Making the news makes family history


This post was going to be about bringing together disparate sources to build a picture, but has evolved into one on the increasing availability and usefulness of newspaper archives.

The British Newspaper Archive website went live late 2011, but while I have yet to use this, cuttings are increasingly adding to the data available. And the new series of Who Do You Think You Are? has featured newspaper extracts in each of the three episodes so far, with a particularly strong impact on Patrick Stewart’s view of his “angry” and abusive father when a cutting mentions shell-shock during evacuation from Cherbourg in 1940.

Ancestry has partnered with NewspaperArchive.com to provide access to mainly American newspapers. The Ancestry hints and search facilities don’t just bring up funerals and obits, but plenty of snippets on work and leisure, as well as wedding notices and reports. Here’s some found in the last little while {1}:

  • Second cousin James Neal married Mylene McAlpine in Brandon, Manitoba, Canada, 1964. (Brandon Sun)
  • Flowerday second cousins (once removed) in Nebraska – Judith Diane married Gene Nagel 1961, Beth married Maurice Hoffschneider 1971, Marilyn Rae married William Colyer 1961, Maureen Joy married Lynn (or Larry) Dunn 1967.

    Marilyn Rae
  • Dale Flowerday, again a 2nd cousin once removed (at times his full name of Albert Dale Flowerday is used), studied agriculture at University of Nebraska at Lincoln and was the first superintendent of the Northeast (Nebraska) Experiment Station at Concord. A Google search found his 1957 PhD thesis – ‘Influence of some environmental and cultural factors on the availability of fertilizer phosphorus to agricultural crops’ – available on digitalcommons. He was made an honoree of the Nebraska Hall of Agricultural Achievement in 2009 – Nebraska Farmer cutting (pdf) – and is in the ‘American Men & Women of Science’ biographical directory from the 13th edition in 1976.
  • Orville Ramsay (husband to 2nd cuz x1 removed Thelma Jean Jeary) was secretary-treasurer for the Seward Municipal Band for several years. No mention of what instrument he played, though.
  • First cousin 2x removed (!) Edwin Flowerday seems to change job from Lincoln T&T area manager to area plant supervisor in 1959, and back again a few months later, but the reporter could have got muddled. He is on the committee of the Independent Telephone Pioneer Association in 1961.
  • A more distant Flowerday relation, Cecil born 1915, appears under Situations Wanted in 1931 – “Two boys want work on a farm, experienced”.
  • Back to 2nd cousins, the top scoring left-handed 6 foot 2 high school basketball player Jim Flowerday in Beaver Crossing 1964/65 would appear to be the person at the First National Bank of Lincoln talking about gold prices in 1974. (No marriage notice found yet.)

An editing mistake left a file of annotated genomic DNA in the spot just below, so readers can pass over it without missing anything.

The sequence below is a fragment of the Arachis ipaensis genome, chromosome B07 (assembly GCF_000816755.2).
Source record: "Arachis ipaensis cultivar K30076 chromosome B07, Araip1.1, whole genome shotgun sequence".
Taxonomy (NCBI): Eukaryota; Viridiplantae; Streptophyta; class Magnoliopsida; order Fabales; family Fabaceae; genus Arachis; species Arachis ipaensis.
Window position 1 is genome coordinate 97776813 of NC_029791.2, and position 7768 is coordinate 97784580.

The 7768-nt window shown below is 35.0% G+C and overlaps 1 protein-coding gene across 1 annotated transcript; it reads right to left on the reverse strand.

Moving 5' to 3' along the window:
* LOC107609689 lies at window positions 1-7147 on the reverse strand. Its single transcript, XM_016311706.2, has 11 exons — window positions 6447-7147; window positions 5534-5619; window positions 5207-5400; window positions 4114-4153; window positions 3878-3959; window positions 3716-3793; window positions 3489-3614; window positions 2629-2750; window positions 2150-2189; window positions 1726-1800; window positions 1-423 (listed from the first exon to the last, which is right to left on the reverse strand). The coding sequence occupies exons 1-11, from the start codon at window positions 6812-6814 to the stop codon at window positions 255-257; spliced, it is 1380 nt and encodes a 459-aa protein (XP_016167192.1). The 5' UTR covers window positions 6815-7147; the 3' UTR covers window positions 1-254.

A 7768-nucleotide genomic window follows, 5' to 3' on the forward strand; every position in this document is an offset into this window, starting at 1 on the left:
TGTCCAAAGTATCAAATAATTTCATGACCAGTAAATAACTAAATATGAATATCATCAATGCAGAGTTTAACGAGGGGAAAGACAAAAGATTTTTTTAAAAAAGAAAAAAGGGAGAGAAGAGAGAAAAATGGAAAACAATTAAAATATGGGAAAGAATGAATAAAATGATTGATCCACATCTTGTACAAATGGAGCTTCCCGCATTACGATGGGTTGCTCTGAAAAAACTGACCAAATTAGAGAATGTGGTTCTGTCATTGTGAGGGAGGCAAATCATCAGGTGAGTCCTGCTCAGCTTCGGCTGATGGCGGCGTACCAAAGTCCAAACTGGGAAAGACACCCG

Most of these individuals are likely to still be enjoying life, so maybe they will be able to add to the newspaper reports at some stage.

Newer news in the UK

Back in Britain, the online versions of more current newspapers have played their part – see Getting excited by an obituary for instance. A trail starting from a ‘Member Connect’ hint on Ancestry has just led to another.

The Feek family connects via a Watts cousin, and the hint provided some more detail on funerals for second cousins born in the early 20th century. But this gave me a prompt to look further at more recent generations. With one relation, David Anthony Feek born in the 1940s but sadly dying in 1990, I wondered if I could find a funeral or perhaps more about his wife.  At the top of a Google search list were various entries from 192.com {2}, usually not a lot of use, but against her entry (in Wisbech, which tallies with previous info) her son also appears under ‘Other Occupants’ along with a seemingly unrelated female. Given that there is no marriage record for the son, could this be his partner?

A further search on her reasonably distinctive name (Dunsmuir) turns up a newspaper article – her child had been involved in a collision with a car when cycling home from school in (the town of) March, in March 2011. Not a happy story for the family, with a leg in plaster, but a lucky break for me (sorry, bad joke, hope you are fully recovered Lucy and back on your bike).

The child’s name and age was given, a birth registration could be found and her mother’s maiden name discovered. Ah, and that showed two children, registrations under both Feek and Dunsmuir. Time to say hallo to third cousin once removed Richard and family – Natalie, Sam and Lucy.

Notes

1. Most of the newspaper extracts were from Lincoln Evening Journal, Lincoln Sunday Journal or Lincoln Star. Lincoln is the state capital for Nebraska. Seward, the county town of Seward county, is about 20 miles west.

2. 192.com is an online directory – people, businesses, places.

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